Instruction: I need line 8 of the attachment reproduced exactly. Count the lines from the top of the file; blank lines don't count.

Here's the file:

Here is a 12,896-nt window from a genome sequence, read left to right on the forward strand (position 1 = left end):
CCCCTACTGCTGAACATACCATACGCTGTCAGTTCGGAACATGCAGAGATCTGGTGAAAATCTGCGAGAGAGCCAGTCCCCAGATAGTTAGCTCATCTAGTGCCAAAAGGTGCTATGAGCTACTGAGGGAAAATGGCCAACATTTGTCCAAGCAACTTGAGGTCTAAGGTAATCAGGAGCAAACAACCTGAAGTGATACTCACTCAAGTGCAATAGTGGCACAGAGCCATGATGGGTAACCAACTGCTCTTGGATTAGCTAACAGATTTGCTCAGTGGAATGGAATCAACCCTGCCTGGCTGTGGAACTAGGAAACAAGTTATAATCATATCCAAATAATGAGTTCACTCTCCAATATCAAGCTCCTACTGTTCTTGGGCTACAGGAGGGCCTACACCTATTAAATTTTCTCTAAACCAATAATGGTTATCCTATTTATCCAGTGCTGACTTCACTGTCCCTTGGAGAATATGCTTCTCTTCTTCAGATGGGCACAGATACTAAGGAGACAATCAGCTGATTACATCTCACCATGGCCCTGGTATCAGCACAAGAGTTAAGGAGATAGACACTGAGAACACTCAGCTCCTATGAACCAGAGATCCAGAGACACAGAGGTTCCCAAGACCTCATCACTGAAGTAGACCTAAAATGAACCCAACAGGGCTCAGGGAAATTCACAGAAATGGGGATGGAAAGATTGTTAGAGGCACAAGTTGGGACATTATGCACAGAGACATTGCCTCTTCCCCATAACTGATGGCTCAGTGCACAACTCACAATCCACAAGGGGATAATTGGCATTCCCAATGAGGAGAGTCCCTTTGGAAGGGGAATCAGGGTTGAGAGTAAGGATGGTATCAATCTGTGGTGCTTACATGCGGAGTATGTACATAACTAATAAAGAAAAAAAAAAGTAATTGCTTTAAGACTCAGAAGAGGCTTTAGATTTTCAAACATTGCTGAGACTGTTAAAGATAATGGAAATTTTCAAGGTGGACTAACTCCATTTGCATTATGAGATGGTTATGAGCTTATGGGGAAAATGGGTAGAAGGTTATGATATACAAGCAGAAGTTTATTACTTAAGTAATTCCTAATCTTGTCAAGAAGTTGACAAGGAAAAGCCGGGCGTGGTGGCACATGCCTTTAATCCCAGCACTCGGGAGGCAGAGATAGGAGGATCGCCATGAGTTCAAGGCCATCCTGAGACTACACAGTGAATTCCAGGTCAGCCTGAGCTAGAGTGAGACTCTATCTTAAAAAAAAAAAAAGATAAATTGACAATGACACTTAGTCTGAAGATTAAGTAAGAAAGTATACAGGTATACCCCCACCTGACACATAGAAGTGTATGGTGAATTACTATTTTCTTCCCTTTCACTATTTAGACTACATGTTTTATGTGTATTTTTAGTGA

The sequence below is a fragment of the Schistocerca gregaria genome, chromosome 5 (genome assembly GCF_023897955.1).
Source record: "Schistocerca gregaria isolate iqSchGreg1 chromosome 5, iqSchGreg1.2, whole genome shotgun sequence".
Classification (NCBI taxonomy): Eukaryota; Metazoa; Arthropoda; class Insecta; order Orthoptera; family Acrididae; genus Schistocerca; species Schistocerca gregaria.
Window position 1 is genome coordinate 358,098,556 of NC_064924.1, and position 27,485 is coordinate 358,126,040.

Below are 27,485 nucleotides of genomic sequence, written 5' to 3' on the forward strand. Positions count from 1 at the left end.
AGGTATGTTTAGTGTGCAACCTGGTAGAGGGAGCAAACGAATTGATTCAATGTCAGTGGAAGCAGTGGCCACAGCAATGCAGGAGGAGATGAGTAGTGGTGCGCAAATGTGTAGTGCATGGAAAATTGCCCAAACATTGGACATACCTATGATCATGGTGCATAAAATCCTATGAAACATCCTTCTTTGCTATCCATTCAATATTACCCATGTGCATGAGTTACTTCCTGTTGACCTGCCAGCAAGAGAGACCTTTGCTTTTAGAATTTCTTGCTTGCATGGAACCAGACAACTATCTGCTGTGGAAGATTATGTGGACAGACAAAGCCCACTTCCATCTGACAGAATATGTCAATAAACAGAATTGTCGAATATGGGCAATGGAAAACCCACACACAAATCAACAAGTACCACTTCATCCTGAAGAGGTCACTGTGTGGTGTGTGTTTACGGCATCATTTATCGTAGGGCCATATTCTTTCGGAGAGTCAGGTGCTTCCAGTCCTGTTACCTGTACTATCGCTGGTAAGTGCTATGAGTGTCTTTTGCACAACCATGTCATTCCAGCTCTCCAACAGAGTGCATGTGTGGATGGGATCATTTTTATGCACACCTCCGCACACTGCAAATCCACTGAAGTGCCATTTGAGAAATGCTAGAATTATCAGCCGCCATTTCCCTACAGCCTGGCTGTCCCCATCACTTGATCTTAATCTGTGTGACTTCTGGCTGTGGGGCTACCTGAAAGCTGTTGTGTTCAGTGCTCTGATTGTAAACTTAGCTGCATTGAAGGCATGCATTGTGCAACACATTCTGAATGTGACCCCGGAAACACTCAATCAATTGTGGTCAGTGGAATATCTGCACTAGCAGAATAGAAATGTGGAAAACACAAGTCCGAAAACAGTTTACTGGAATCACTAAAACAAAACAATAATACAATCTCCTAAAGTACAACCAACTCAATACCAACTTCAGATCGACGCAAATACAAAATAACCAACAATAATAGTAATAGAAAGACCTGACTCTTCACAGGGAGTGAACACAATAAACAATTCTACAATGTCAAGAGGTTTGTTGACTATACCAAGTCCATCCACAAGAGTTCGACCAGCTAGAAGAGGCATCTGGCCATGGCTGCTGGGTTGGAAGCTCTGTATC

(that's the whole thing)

AGGTATGTTTAGTGTGCAACCTGGTAGAGGGAGCAAACGAATTGATTCAATGTCAGTGGAAGCAGTGGCCACAGCAATGCAGGAGGAGATGAGTAGTGGTGCGCAAATGTGTAGTGCATGGAAAATTGCCCAAACATTGGACATACCTATGATCATGGTGCATAAAATCCTATGAAACATCCTTCTTTGCTATCCATTCAATATTACCCATGTGCATGAGTTACTTCCTGTTGACCTGCCAGCAAGAGAGACCTTTGCTTTTAGAATTTCTTGCTTGCATGGAACCAGACAACTATCTGCTGTGGAAGATTATGTGGACAGACAAAGCCCACTTCCATCTGACAGAATATGTCAATAAACAGAATTGTCGAATATGGGCAATGGAAAACCCACACACAAATCAACAAGTACCACTTCATCCTGAAGAGGTCACTGTGTGGTGTGTGTTTACGGCATCATTTATCGTAGGGCCATATTCTTTCGGAGAGTCAGGTGCTTCCAGTCCTGTTACCTGTACTATCGCTGGTAAGTGCTATGAGTGTCTTTTGCACAACCATGTCATTCCAGCTCTCCAACAGAGTGCATGTGTGGATGGGATCATTTTTATGCACACCTCCGCACACTGCAAATCCACTGAAGTGCCATTTGAGAAATGCTAGAATTATCAGCCGCCATTTCCCTACAGCCTGGCTGTCCCCATCACTTGATCTTAATCTGTGTGACTTCTGGCTGTGGGGCTACCTGAAAGCTGTTGTGTTCAGTGCTCTGATTGTAAACTTAGCTGCATTGAAGGCATGCATTGTGCAACACATTCTGAATGTGACCCCGGAAACACTCAATCAATTGTGGTCAGTGGAATATCTGCACTAGCAGAATAGAAATGTGGAAAACACAAGTCCGAAAACAGTTTACTGGAATCACTAAAACAAAACAATAATACAATCTCCTAAAGTACAACCAACTCAATACCAACTTCAGATCGACGCAAATACAAAATAACCAACAATAATAGTAATAGAAAGACCTGACTCTTCACAGGGAGTGAACACAATAAACAATTCTACAATGTCAAGAGGTTTGTTGACTATACCAAGTCCATCCACAAGAGTTCGACCAGCTAGAAGAGGCATCTGGCCATGGCTGCTGGGTTGGAAGCTCTGTATC